AFTER operating for almost 15 years and now enjoying record-high passenger volumes, many would expect that KLIA Ekspres to be a commercially viable project that can stand on its own.
Unfortunately, that does not appear to be the case. Express Rail Link Sdn Bhd, KLIA Ekspres’ operator, is actually under financial stress and is looking for a way out.
Along with a 30-year extension that ERL is seeking from the government in lieu of RM2.9 billion in compensation owed to it, the company is also said to be restructuring about RM2.8 billion in debts owed to Bank Pembangunan Malaysia Bhd (BPMB).
Furthermore, sources tell The Edge ERL is seeking higher collection from the passenger service charge (PSC). Currently, ERL collects RM5 and RM1 from outbound international and domestic passengers respectively.
PSC collected from passengers in KLIA and klia 2 is shared between Malaysia Airports Holdings Bhd and the government based on a formula. ERL gets a share of the portion that the government receives.
In short, the extension of concession alone might not be enough for ERL to turn profitable. It will also need to defer the bulk of its debt payments while boosting its non-fare PSC income.
Note that YTL Corp Bhd owns a 45% stake in ERL and Lembaga Tabung Haji, 36%. SIPP Rail Sdn Bhd, which is linked to the Sultan of Johor, owns a 10% stake and the balance of 9% is held by Trisilco Equity Sdn Bhd.
Currently, the company is negotiating with the Public Private Partnership Unit under the Prime Minister’s Department to settle the RM2.9 billion it is claiming from the government for not being able to raise fares according to the concession agreement.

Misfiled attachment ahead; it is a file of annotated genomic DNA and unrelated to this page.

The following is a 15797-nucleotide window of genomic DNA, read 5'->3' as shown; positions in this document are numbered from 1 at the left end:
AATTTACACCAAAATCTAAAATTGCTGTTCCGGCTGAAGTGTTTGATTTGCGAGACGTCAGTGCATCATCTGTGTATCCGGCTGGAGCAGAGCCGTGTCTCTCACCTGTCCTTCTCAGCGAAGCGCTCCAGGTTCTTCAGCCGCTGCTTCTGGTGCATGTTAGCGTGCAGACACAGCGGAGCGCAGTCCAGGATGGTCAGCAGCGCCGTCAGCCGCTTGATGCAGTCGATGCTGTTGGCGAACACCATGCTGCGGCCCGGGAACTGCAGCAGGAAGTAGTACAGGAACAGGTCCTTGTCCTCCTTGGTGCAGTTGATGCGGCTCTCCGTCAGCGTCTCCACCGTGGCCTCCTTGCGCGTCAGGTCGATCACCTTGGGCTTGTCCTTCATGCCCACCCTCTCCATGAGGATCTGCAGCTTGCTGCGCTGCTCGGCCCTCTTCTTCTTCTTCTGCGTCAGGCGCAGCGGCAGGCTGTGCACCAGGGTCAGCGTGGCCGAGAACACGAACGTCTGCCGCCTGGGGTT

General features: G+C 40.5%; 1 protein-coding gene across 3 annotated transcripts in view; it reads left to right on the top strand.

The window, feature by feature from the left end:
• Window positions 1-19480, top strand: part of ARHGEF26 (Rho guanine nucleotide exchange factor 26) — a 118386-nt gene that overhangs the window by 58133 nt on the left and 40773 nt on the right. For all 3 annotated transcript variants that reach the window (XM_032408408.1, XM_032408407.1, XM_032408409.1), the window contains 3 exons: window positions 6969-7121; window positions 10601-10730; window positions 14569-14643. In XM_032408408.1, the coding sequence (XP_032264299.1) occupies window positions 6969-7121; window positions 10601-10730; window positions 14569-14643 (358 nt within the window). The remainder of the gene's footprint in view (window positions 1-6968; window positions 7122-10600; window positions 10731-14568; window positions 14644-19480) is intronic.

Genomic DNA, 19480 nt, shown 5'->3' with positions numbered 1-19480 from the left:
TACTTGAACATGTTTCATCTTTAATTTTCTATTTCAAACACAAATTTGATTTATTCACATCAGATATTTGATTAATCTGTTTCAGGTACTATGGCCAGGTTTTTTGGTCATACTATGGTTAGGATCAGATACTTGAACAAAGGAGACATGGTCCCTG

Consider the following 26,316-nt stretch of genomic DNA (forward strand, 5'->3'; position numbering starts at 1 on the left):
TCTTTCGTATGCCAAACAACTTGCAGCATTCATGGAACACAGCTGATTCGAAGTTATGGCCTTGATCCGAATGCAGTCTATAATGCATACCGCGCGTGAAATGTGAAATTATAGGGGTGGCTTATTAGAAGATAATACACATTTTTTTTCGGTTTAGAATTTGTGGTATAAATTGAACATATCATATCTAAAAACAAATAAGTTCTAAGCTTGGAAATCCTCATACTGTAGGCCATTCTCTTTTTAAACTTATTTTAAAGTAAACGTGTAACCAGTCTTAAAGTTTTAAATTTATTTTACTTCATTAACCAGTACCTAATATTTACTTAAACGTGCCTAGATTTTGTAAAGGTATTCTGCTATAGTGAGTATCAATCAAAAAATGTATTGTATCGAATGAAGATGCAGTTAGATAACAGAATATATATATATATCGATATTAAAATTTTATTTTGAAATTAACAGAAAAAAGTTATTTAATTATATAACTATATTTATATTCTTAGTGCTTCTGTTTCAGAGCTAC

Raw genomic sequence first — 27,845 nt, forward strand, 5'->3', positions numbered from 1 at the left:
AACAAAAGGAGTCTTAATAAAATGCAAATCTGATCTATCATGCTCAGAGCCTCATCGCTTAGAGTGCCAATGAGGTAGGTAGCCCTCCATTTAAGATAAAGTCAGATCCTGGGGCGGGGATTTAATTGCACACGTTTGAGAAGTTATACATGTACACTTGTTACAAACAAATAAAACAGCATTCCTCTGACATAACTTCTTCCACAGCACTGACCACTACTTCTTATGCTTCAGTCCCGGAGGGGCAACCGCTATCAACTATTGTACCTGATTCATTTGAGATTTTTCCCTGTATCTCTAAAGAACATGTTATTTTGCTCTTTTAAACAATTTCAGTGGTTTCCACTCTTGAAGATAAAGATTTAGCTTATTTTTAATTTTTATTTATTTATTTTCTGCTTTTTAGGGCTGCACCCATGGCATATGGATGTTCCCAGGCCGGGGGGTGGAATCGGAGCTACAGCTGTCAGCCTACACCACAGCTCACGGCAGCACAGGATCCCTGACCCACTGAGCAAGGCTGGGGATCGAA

Meanwhile, filings with the Companies Commission of Malaysia in December 2016 show an increase in “liability secured under a charge” from RM940 million to RM4.08 billion by ERL.
The charge was originally lodged in late 1998 as a soft loan provided by the government to help ERL finance a portion of the RM2.4 billion cost to build the KLIA Ekspres.
Based on ERL’s financials as at June 2015, the outstanding debts owed to BPMB have ballooned to RM2.8 billion in total — RM1.071 billion under a “BPMB facility” and RM1.73 billion under a “repayment facility”.
ERL, which seems to be struggling to service its debts, has requested deferment of instalments for the Repayment Facility due on May 5, and Nov 5, 2015.BPMB agreed to the deferments.
While ERL’s FY2016 financials have not yet been lodged, sources familiar with the company say that some debt repayments were met during the financial year, reducing total borrowings to RM2.3 billion. To meet the obligations however, it is understood that additional capital had to be injected into the company.
But given ERL’s losses, this is not sustainable and repayments have to be deferred as part of a wider debt restructuring. ERL posted an after tax loss of RM4.07 million in FY2015.
This is the second time that ERL needs to restructure its debts. The BPMB and repayment facilities were both restructured in 2005, with the Finance Ministry’s approval, according to ERL’s financial statements.
The previous restructuring fixed the interest rate for both the facilities at zero — from January 1999 to January 2012 and from November 2002 to November 2015 respectively (see Table 1). The BPMB Facility was then subject to an interest rate of 13.01% per annum from January 2012 to January 2024. The Repayment Facility was subject to an interest rate of 11.3% per annum starting from November 2014 to November 2027.
Presently, additional deferment of the debt repayments is crucial for ERL if the company hopes to turn a profit. The 30-year extension will be meaningless if the repayments outpace the growth in operational profits.
Based on ERL’s liquidity risk analysis, the company would have to repay RM1.178 billion over two years (July 2015 to June 2017). In total, the terminal cash value of the debts would amount to RM3.57 billion based on the current repayment schedule.